In the popular computer game of \emph{Tetris}, the player is given a
sequence of tetromino pieces and must pack them into a rectangular
gameboard initially occupied by a given configuration of filled
squares; any completely filled row of the gameboard is cleared and all
filled squares above it drop by one row. We prove that in the offline
version of Tetris, it is $\np$-complete to maximize the number of
cleared rows, maximize the number of tetrises (quadruples of rows
simultaneously filled and cleared), minimize the maximum height of an
occupied square, or maximize the number of pieces placed before the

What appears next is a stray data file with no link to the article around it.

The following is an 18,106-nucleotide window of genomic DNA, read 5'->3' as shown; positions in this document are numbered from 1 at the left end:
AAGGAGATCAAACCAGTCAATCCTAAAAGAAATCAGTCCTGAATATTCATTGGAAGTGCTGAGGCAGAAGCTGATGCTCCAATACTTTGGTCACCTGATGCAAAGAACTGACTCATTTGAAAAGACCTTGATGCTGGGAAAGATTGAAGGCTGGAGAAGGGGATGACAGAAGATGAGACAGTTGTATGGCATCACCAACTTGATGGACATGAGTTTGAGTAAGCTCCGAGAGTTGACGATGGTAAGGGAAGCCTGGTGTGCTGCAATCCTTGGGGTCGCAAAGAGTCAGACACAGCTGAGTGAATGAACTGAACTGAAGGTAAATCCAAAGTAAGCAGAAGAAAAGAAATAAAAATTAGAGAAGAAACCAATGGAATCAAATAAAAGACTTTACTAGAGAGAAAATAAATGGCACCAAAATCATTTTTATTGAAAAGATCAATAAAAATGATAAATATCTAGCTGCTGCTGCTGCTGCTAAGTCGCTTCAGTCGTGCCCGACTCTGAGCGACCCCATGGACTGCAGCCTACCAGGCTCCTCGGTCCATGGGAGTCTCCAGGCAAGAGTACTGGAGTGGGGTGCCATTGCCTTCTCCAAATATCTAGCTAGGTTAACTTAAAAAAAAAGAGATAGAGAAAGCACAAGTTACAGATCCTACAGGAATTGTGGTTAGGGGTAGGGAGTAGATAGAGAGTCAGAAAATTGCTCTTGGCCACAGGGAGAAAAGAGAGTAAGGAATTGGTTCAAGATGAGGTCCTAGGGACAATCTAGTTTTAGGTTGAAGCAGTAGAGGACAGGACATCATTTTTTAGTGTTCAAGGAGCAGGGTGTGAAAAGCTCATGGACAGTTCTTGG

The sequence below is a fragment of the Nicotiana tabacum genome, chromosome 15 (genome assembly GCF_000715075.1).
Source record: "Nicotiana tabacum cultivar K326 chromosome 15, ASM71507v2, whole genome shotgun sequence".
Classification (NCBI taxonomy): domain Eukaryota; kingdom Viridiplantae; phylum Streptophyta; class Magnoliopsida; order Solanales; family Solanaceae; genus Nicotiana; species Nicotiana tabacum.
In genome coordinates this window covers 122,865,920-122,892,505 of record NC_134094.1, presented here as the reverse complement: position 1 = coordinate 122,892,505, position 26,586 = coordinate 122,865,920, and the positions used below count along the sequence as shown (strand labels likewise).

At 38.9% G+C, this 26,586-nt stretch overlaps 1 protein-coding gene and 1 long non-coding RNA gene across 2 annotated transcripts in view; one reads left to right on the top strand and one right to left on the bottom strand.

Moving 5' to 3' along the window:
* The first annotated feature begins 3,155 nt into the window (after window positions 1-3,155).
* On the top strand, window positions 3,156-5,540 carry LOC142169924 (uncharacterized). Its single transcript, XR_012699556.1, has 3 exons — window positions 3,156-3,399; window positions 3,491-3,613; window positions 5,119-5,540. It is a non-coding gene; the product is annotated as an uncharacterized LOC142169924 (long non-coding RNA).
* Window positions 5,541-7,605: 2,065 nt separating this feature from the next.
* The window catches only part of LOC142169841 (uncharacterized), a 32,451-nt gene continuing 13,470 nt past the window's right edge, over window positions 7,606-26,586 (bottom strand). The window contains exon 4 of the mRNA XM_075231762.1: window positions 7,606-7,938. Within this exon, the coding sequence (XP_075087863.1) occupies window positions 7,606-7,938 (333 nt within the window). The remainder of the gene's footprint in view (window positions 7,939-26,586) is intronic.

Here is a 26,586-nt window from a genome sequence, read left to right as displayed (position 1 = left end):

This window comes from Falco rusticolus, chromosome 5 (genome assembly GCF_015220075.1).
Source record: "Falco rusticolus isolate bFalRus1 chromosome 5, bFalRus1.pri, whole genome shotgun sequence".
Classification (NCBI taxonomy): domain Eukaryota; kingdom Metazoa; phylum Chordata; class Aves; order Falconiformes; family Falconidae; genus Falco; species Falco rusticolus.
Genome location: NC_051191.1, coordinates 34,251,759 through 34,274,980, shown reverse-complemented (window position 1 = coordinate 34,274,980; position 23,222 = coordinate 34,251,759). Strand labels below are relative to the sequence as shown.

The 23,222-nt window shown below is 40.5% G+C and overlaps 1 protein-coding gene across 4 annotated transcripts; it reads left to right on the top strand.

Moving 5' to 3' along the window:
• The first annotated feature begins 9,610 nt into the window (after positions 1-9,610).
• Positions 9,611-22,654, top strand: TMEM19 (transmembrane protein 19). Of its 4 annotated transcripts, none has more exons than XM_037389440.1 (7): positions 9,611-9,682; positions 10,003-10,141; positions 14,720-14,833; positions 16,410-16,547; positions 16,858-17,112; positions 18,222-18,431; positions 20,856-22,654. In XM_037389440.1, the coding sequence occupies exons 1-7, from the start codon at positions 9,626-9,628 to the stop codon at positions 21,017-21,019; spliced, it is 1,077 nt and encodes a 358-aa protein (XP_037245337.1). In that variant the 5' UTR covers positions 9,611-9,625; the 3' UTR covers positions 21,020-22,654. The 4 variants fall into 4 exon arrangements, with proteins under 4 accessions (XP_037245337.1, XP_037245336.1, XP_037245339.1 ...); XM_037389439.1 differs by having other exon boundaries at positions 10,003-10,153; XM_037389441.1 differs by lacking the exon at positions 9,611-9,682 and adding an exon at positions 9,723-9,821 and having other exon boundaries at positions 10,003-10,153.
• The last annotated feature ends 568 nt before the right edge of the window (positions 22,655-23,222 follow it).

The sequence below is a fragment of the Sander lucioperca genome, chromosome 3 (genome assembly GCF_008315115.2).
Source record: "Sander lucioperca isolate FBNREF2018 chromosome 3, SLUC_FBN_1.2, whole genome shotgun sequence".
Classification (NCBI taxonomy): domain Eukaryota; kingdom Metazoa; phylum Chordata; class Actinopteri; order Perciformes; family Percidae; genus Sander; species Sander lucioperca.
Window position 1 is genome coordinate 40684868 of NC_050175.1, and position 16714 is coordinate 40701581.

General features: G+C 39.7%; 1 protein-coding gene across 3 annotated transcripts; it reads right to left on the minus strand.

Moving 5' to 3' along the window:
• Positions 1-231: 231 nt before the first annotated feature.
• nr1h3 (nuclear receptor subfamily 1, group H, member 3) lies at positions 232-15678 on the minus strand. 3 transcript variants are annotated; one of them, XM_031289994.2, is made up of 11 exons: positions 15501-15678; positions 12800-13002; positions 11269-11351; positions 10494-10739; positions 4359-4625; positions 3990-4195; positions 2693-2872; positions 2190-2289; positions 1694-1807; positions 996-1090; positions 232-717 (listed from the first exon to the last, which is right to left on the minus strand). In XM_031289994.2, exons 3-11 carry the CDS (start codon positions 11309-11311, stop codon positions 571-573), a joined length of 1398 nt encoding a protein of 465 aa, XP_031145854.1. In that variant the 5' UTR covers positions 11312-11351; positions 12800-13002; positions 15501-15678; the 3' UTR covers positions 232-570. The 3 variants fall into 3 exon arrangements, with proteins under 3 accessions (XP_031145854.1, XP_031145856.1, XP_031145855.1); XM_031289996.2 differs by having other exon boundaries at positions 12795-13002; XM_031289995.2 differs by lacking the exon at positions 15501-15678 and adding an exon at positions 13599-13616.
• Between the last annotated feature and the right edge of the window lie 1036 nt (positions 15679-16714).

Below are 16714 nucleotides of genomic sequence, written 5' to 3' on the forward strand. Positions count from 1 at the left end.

game ends. We furthermore show the extreme inapproximability of the
first and last of these objectives to within a factor of
$p^{1-\varepsilon}$, when given a sequence of $p$ pieces, and the
inapproximability of the third objective to within a factor of $2 -
\varepsilon$, for any $\varepsilon >0$. Our results hold under
several variations on the rules of Tetris, including different models
of rotation, limitations on player agility, and restricted piece sets.